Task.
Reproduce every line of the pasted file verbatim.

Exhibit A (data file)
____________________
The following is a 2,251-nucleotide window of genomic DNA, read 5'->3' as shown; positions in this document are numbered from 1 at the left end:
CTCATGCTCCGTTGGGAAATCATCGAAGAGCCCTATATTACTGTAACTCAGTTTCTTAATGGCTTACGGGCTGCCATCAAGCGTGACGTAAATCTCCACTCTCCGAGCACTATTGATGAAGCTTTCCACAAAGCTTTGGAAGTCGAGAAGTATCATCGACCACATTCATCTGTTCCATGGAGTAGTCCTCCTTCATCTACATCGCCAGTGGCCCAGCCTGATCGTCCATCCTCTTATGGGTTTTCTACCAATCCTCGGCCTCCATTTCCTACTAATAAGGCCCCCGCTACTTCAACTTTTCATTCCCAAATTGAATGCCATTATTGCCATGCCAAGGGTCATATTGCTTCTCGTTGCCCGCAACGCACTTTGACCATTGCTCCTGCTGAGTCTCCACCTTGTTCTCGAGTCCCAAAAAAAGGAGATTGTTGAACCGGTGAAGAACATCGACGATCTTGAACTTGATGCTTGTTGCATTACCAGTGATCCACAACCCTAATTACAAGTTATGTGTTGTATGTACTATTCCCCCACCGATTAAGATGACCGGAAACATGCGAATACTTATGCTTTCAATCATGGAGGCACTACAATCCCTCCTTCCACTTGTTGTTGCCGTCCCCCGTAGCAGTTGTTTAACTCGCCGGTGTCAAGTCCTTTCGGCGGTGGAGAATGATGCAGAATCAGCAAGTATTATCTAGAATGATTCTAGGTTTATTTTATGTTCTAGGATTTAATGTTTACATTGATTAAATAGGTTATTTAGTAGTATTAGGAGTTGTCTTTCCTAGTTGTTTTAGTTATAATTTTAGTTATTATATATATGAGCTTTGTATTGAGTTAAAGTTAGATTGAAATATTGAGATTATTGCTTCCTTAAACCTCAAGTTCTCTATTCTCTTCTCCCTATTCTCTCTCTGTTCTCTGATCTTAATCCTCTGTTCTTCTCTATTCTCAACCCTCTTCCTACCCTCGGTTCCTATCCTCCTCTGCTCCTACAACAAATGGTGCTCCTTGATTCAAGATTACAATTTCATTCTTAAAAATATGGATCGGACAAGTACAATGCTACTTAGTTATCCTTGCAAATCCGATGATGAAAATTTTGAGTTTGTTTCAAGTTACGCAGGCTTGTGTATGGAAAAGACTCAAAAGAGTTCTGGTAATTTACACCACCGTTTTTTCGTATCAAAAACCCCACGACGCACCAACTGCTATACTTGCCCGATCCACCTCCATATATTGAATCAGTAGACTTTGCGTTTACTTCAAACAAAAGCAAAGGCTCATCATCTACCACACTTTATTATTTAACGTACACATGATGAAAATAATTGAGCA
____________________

The following is a 2,251-nucleotide window of genomic DNA, read 5'->3' as shown; positions in this document are numbered from 1 at the left end:
CTCATGCTCCGTTGGGAAATCATCGAAGAGCCCTATATTACTGTAACTCAGTTTCTTAATGGCTTACGGGCTGCCATCAAGCGTGACGTAAATCTCCACTCTCCGAGCACTATTGATGAAGCTTTCCACAAAGCTTTGGAAGTCGAGAAGTATCATCGACCACATTCATCTGTTCCATGGAGTAGTCCTCCTTCATCTACATCGCCAGTGGCCCAGCCTGATCGTCCATCCTCTTATGGGTTTTCTACCAATCCTCGGCCTCCATTTCCTACTAATAAGGCCCCCGCTACTTCAACTTTTCATTCCCAAATTGAATGCCATTATTGCCATGCCAAGGGTCATATTGCTTCTCGTTGCCCGCAACGCACTTTGACCATTGCTCCTGCTGAGTCTCCACCTTGTTCTCGAGTCCCAAAAAAAGGAGATTGTTGAACCGGTGAAGAACATCGACGATCTTGAACTTGATGCTTGTTGCATTACCAGTGATCCACAACCCTAATTACAAGTTATGTGTTGTATGTACTATTCCCCCACCGATTAAGATGACCGGAAACATGCGAATACTTATGCTTTCAATCATGGAGGCACTACAATCCCTCCTTCCACTTGTTGTTGCCGTCCCCCGTAGCAGTTGTTTAACTCGCCGGTGTCAAGTCCTTTCGGCGGTGGAGAATGATGCAGAATCAGCAAGTATTATCTAGAATGATTCTAGGTTTATTTTATGTTCTAGGATTTAATGTTTACATTGATTAAATAGGTTATTTAGTAGTATTAGGAGTTGTCTTTCCTAGTTGTTTTAGTTATAATTTTAGTTATTATATATATGAGCTTTGTATTGAGTTAAAGTTAGATTGAAATATTGAGATTATTGCTTCCTTAAACCTCAAGTTCTCTATTCTCTTCTCCCTATTCTCTCTCTGTTCTCTGATCTTAATCCTCTGTTCTTCTCTATTCTCAACCCTCTTCCTACCCTCGGTTCCTATCCTCCTCTGCTCCTACAACAAATGGTGCTCCTTGATTCAAGATTACAATTTCATTCTTAAAAATATGGATCGGACAAGTACAATGCTACTTAGTTATCCTTGCAAATCCGATGATGAAAATTTTGAGTTTGTTTCAAGTTACGCAGGCTTGTGTATGGAAAAGACTCAAAAGAGTTCTGGTAATTTACACCACCGTTTTTTCGTATCAAAAACCCCACGACGCACCAACTGCTATACTTGCCCGATCCACCTCCATATATTGAATCAGTAGACTTTGCGTTTACTTCAAACAAAAGCAAAGGCTCATCATCTACCACACTTTATTATTTAACGTACACATGATGAAAATAATTGAGCA